This last point might be the most significant one. Even I have begun to doubt the continued viability of some of Batman's Golden Age villains.   But the Joker -- as portrayed by Snyder -- has no such doubts; and if you can't believe the Joker, who can you believe?  Snyder has posted very clear sign-posts to the way to revive the Riddler--Batman's most intellectual foe-- in the new DCU and I look forward to seeing more of that.  Certainly more than I look forward to finding out what's on that tray.


Comments:
This Joker is one who doesn't conveniently impose limits on himself, that keep the stakes from getting too high.

This Joker has spent months learning Batman's associates' secrets (or so he claims, and despite Batman's protestations, I believe him). This Joker makes use of chemicals in a way that you don't even know you've been poisoned until it's too late -- and good luck avoiding all contact with molecules to make sure he can't get you.

And, this Joker has said that Batman himself will kill the rest of his family ... if he says it will happen, there's a very good chance it will. Yeah, I know that it won't turn out that way, but the story trajectory certainly seems to be going in that direction.

Early in this arc we learned that the Joker sometimes sleeps under Commissioner Gordon's bed. Talk about story points that could come from an episode of "Frasier"! But when this Joker does it, it's tremendously unsettling. (Even moreso than the time Frasier found himself trapped in Daphne's closet and watched her undress.)
 
I DO hope that there are cupcakes under that domed lid! Or Pie!
 
I feel like there's a bad bad end for Damien coming at the end of this story.

It seems cliche to have it be Damien's head or face or anything like that, but maybe some kind of proof that Damien isn't Bruce's biological son?

It would techincally "kill" the family.
 
At the end of the last "Batman and Robin", the Joker is showing the tray (a tray? "the" tray?) to Damien.

By the way, Scipio, you might actually like the little a-hole in this latest B&R. He really is trying. And as he pointed out last month, he was the only member of the "family" who was sticking up for Batman, which is what any and all Robins are supposed to do. (I disagree with him about how loyalty works, but he is at least trying.)
 
Hulk,
I would be satisfied with that. I remember pointedly that when Damian was introduced, Batman never actually confirmed that the test showed that he was his son.

I assumed he was concerned about what would become of the boy if he didn't claim him as his own...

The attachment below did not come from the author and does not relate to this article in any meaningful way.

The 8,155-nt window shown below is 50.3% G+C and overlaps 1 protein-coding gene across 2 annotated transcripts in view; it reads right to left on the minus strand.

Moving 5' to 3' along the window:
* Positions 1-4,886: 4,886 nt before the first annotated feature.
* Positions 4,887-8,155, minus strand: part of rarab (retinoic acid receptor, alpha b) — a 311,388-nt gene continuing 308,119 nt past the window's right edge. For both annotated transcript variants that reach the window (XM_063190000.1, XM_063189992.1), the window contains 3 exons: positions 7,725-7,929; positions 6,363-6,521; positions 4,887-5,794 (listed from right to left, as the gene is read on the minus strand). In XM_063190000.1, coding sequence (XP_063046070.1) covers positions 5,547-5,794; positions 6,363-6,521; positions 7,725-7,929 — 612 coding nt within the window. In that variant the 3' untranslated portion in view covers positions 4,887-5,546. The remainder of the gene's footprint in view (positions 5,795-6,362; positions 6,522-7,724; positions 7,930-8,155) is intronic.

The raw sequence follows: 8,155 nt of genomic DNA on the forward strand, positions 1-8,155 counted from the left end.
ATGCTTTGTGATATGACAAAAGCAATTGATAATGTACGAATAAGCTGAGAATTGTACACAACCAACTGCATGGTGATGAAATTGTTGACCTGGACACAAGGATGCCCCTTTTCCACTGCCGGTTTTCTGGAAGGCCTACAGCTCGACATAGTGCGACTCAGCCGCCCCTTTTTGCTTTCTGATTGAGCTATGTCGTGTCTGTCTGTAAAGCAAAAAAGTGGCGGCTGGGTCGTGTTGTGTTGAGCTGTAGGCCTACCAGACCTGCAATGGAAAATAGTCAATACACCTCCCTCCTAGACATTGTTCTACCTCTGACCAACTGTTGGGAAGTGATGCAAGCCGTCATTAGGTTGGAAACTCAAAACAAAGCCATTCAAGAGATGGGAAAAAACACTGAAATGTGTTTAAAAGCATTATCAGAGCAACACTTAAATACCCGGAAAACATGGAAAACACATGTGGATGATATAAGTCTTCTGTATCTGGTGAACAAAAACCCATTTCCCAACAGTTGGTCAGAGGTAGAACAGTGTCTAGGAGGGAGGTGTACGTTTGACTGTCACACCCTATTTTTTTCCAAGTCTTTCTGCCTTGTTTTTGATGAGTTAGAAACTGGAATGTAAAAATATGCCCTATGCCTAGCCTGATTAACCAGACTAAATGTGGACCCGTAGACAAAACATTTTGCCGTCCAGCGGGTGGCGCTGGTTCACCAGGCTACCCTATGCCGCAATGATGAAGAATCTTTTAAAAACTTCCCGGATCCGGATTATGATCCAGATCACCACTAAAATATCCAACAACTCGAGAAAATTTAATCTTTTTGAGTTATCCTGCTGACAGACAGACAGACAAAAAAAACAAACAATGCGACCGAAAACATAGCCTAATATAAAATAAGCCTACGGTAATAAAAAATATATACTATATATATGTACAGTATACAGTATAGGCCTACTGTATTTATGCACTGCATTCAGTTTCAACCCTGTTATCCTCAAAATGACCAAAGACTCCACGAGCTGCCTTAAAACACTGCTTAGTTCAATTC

Y'know I have gone, what, a year and a half now after the new 52 started saving a bundle of money becasue I had no desire to read any of them.

Even favorable reviews on several blogs I know and trust still didn't provide any evidence that I'd really get into any of the stories...until this one.

*Bad Charlton Heston Immitation* DAAAAAMMMN YOUUUUUUUU!
 
I think of the Big Three as being Joker, Two-Face, and Scarecrow. Even before Batman Begins beat the theme into the ground, I always thought that the fear-based villain facing the hero who relies on terrifying the cowardly, superstitious lot really *works* thematically, as much as the dueling-dualities of Batman/Two-Face and the [insert your own version of what makes the Joker/Batman contrast work here].

Penguin and Riddler both got cemented in the public consciousness by the TV show, but (or maybe "therefore") it's been hard to come up with workable places for them since the 1970s.
 
Finally finally got a chance to read the new "Batman". My opinions, which will no doubt make me look like an ass in a few weeks:

1) Whatever is on the tray, is something made by Alfred Pennyworth. I'll get to why in a minute.

2) If I had to guess, I'd say it was a wedding cake, but I don't like that guess. Joker's one for themes and marriage isn't the theme here. But I'm not sure what sort of food is appropriate for a dead bat family or for a knight and a jester.

3) Scott Snyder is a smart cookie, and if "Night of the Owls" is any indication of how he works, Batman not only has to win in the arena of fists, but also ideas. The Joker presents the idea that Batman is weakened by those around him, and something "has to" rebut that, otherwise the Joker was right all along. So I am wondering if Alfred is going to somehow be the wild card here. If Alfred prepared whatever is on the tray, could he have somehow supplied clues to vital information that Bruce and the others might need? It would reinforce the point that Batman is stronger for having allies.